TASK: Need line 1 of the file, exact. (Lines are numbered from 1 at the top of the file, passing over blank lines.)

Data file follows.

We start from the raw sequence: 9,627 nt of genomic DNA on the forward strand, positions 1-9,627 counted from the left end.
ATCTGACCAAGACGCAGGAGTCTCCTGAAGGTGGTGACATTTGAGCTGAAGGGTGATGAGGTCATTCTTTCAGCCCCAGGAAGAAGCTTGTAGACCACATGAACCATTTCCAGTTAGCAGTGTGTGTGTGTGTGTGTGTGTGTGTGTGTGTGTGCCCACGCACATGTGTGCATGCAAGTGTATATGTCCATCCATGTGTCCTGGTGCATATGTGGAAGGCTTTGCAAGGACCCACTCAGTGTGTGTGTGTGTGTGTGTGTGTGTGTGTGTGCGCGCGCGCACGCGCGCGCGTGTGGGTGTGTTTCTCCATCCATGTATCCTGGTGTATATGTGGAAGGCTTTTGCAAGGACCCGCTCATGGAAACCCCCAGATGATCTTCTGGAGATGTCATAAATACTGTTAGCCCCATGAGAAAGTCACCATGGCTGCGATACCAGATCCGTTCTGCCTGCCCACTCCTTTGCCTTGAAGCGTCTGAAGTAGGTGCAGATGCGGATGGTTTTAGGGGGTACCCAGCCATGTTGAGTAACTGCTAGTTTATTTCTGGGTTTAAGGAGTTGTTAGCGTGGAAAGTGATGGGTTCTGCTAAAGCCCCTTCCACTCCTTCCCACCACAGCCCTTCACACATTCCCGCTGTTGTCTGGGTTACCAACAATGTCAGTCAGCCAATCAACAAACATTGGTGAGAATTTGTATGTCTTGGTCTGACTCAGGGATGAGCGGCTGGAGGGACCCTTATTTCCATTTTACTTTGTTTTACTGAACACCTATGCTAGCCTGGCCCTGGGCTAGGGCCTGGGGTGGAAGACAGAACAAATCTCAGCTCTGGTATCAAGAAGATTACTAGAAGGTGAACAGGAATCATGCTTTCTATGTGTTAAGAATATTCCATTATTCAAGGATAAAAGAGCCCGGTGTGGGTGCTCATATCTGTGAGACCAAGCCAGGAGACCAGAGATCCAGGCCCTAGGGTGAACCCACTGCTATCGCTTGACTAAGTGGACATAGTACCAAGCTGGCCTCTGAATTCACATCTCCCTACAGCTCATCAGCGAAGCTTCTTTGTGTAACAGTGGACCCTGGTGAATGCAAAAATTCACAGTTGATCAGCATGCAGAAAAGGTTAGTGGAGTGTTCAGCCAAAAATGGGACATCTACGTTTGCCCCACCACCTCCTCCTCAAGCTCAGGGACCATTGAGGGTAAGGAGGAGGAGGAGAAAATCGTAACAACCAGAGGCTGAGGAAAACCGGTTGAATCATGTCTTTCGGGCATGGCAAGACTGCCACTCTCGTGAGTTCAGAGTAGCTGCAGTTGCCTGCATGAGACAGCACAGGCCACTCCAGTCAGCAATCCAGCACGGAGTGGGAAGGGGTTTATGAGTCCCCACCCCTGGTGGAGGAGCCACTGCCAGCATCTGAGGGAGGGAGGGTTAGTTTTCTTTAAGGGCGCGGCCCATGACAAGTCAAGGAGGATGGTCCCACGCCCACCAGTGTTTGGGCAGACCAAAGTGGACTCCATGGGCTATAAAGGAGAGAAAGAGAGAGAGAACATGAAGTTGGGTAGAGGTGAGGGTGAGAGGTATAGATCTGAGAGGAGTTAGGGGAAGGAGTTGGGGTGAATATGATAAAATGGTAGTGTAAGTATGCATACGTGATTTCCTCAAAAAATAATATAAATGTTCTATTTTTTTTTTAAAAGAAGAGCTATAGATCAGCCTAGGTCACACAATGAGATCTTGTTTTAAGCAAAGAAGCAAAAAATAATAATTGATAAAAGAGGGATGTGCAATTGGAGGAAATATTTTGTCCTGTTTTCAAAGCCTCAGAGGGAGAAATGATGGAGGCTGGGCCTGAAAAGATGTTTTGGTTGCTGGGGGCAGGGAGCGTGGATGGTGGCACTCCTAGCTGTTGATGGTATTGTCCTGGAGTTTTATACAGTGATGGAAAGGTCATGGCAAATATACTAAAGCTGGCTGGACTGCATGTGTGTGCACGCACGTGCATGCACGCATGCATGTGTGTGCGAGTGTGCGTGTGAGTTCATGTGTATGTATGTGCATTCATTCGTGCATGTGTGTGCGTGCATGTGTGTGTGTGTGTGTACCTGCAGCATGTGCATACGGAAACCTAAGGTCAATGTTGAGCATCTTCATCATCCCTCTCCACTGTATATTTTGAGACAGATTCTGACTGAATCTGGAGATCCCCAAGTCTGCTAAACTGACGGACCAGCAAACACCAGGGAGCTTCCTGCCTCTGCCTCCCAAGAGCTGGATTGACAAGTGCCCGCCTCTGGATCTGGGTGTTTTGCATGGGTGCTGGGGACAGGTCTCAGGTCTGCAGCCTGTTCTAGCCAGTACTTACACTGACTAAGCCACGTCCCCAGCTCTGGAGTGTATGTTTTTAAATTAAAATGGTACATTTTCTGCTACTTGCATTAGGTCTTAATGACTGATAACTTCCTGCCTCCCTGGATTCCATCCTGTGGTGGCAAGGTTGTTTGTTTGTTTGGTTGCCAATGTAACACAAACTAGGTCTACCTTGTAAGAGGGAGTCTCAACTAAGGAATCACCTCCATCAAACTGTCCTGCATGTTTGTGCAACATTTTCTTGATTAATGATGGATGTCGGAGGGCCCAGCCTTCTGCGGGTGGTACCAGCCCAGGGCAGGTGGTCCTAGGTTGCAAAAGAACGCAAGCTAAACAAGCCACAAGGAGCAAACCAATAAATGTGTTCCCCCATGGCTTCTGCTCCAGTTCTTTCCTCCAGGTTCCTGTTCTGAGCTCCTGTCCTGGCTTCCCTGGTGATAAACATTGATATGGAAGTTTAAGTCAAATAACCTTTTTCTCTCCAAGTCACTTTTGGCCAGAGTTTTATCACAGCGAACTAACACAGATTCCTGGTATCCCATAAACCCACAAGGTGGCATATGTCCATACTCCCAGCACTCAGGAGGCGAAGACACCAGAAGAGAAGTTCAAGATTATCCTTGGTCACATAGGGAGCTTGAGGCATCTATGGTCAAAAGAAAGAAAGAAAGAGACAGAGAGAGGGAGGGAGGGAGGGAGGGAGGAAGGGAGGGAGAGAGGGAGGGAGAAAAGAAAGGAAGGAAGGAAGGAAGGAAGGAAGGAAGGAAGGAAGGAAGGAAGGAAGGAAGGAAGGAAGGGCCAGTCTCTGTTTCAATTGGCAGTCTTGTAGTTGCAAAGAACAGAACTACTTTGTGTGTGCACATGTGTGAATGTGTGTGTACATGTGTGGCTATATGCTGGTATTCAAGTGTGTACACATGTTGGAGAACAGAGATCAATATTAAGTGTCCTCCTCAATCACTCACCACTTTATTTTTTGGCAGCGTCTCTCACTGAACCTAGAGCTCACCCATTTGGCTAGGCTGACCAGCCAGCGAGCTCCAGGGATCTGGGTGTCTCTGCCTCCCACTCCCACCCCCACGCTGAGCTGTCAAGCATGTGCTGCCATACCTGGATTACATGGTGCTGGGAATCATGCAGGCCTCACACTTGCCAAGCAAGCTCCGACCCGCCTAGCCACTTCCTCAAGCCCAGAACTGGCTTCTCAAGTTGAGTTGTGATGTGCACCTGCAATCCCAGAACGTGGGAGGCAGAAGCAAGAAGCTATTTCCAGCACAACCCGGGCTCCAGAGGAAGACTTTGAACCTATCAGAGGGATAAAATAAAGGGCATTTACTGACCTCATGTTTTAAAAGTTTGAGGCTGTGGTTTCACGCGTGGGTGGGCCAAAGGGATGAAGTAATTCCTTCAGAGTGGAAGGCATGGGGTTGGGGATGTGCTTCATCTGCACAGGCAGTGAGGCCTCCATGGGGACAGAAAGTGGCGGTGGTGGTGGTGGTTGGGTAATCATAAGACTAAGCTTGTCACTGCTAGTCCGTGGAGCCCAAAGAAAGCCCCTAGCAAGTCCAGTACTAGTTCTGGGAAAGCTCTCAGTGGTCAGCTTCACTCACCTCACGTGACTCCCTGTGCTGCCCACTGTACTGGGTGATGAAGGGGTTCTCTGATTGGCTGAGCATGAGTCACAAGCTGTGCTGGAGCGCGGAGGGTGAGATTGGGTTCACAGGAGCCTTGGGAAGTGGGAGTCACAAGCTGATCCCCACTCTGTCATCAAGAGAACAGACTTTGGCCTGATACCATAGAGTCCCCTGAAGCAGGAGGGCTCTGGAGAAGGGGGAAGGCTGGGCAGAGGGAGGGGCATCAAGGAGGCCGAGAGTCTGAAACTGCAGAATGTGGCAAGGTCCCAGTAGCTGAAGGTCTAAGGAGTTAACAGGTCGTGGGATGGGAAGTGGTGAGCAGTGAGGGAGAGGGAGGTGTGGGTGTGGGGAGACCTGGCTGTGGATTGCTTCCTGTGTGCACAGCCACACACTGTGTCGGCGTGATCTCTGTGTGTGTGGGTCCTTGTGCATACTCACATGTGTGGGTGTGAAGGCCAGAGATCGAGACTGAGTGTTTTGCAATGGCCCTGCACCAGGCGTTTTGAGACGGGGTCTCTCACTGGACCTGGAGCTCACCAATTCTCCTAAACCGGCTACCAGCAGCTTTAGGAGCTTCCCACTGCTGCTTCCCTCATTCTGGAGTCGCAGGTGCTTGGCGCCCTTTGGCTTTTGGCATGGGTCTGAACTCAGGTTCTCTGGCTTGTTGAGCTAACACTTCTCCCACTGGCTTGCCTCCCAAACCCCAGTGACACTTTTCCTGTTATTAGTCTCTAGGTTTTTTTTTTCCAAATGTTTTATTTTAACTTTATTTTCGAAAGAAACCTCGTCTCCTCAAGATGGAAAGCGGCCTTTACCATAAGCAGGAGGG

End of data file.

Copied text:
We start from the raw sequence: 9,627 nt of genomic DNA on the forward strand, positions 1-9,627 counted from the left end.